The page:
Expert Reviews

2025 Toyota Camry First Drive Review

Photos by Brendan McAleer, Toyota

Everyone knows the mid-size sedan segment is dead. Why, in 2023, sales of the Toyota Camry fell again, just as they had in 2022. Almost 20 years ago, at least in terms of the U.S. market, Toyota sold nearly half a million Camrys every year. For the past five years, sales have been around 300,000. Wait. Isn’t that kind of a big number?

Yes, yes, it is. For all the doom and gloom about the rush to crossovers, Toyota’s Camry is still a mainstay badge with a strong following. For 2025, the company has refined and polished its offering. Every single Camry sold will be a hybrid with Toyota’s new fifth-gen system. There’s available all-wheel drive and just four trim levels. The styling has been infused with some of the look of the Prius, and it looks pretty sharp. Underneath, the suspension is reworked with Toyota saying that the SE and XSE grades are specifically tuned for sporty character.

It’s not an all-new car, but a thorough optimization of the previous-generation sedan. In a segment that continues to shrink yet still holds promise, the 2025 Toyota Camry is good enough to perhaps be the last mid-sized sedan still standing.

The Thoughtless Hybrid

Toyota wasn’t first to market with a hybrid vehicle – that’d be Honda, with its wacky and adorable first-gen Insight – but it was the most successful. The original Prius was weird and slow, but it worked. The second and third generation became the default taxi driver’s choice. The latest one is even relatively exciting, both in looks and decently quick performance.

By making every new Camry a hybrid, Toyota effectively says, “OK. You get it now.” The Camry gets Toyota’s fifth-generation hybrid system, which is slightly more efficient and lighter in ways that would likely thrill only an automotive engineer. Its driver doesn’t need to know the details. They only need to know that it works.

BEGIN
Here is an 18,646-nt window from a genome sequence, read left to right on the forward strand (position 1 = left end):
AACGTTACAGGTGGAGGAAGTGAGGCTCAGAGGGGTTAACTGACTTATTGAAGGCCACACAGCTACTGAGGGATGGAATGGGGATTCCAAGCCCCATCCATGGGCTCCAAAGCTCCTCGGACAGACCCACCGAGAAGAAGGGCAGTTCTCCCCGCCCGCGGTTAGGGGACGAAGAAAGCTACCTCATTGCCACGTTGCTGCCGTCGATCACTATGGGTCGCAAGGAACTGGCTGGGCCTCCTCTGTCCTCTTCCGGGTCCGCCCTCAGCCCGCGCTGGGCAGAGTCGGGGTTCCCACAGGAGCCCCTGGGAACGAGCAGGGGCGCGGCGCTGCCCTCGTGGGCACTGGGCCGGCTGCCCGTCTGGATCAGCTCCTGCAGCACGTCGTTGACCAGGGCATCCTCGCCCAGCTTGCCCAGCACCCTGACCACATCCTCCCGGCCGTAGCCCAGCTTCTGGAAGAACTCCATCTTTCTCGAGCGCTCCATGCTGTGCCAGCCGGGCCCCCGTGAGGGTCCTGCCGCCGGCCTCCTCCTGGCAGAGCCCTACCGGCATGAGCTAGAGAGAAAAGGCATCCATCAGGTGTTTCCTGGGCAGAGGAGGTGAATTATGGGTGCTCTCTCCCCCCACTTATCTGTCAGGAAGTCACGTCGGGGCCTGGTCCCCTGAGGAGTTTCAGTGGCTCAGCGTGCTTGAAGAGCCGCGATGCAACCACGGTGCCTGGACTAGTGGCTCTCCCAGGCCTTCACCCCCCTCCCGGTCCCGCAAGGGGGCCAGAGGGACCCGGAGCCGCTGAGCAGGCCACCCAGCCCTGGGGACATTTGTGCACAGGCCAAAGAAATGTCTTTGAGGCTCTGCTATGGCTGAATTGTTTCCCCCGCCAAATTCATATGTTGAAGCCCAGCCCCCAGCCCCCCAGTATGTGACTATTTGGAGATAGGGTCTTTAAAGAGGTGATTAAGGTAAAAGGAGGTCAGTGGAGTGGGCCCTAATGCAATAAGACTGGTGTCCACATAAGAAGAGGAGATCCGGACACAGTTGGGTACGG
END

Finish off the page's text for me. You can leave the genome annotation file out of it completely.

But here are the details anyway. The combustion engine is a 2.5L four-cylinder unit that makes 184 hp at 6,000 rpm and 183 lb-ft of torque at 5,200 rpm. It has double overhead cams and runs a 14:1 compression ratio on 87 octane – technology that would make the owner of a first-gen MR2 green with envy, now packaged up into a mass-market sedan.

Electric power comes from a lithium-ion battery pack that feeds power to a 100-kW electric motor in all models and a second 30-kW motor on the rear axle for those with all-wheel-drive. Total power is rated at 225 hp for the front-wheel-drive SE, and 232 hp for the SE AWD and everything above it. Official fuel economy figures are a best of 4.5 L/100 km city and 4.7 L/100 km highway for the front-wheel-drive car with the smallest diameter wheels, and a worst of 5.4 L/100 km city and 5.5 L/100 km highway for the XSE and its 19-inch alloys and 235-mm-wide tires.

There is nothing about this car that requires you to make any adjustment from driving a purely combustion-powered sedan. Fill the 50-litre fuel tank to the brim and you could theoretically drive 1,100 km without stopping in one of the front-drive sedans. The trunk holds 424 L of stuff, the same as the outgoing model. The cabin is spacious and comfortable. It’s a Camry.

A Crown by Any Other Name

Toyota has long named its cars after various types of crowns (the Corolla, for instance, is Latin for “small crown”), and if you’re interested in a little trivia, a kanmuri is the traditional black-lacquered headgear you may have seen in a Japanese period piece like the filmed-in-B.C. Shōgun. It is from this noble attire that the Camry takes its name.

Possibly, this seems a little high-falutin’ for the beige sedans with the inevitable rear bumper dents cluttering up the average grocery store parking lot, but for the 2025 model, it could not be more appropriate. The Camry isn’t a luxury product, but it might as well be one. The upgraded cabin is a huge improvement over the previous generation. It is more conventional-looking but also impressive (especially in a red leather that’s quite daring). And then there’s how it drives.

First pour out a 40 oz of high-octane for the departed V6 (not literally, of course, that’d be polluting), as it was one of the best engines that never got any credit. The old Camry TRD was an unexpectedly vigorous hooligan of a thing and will be missed. Sort of.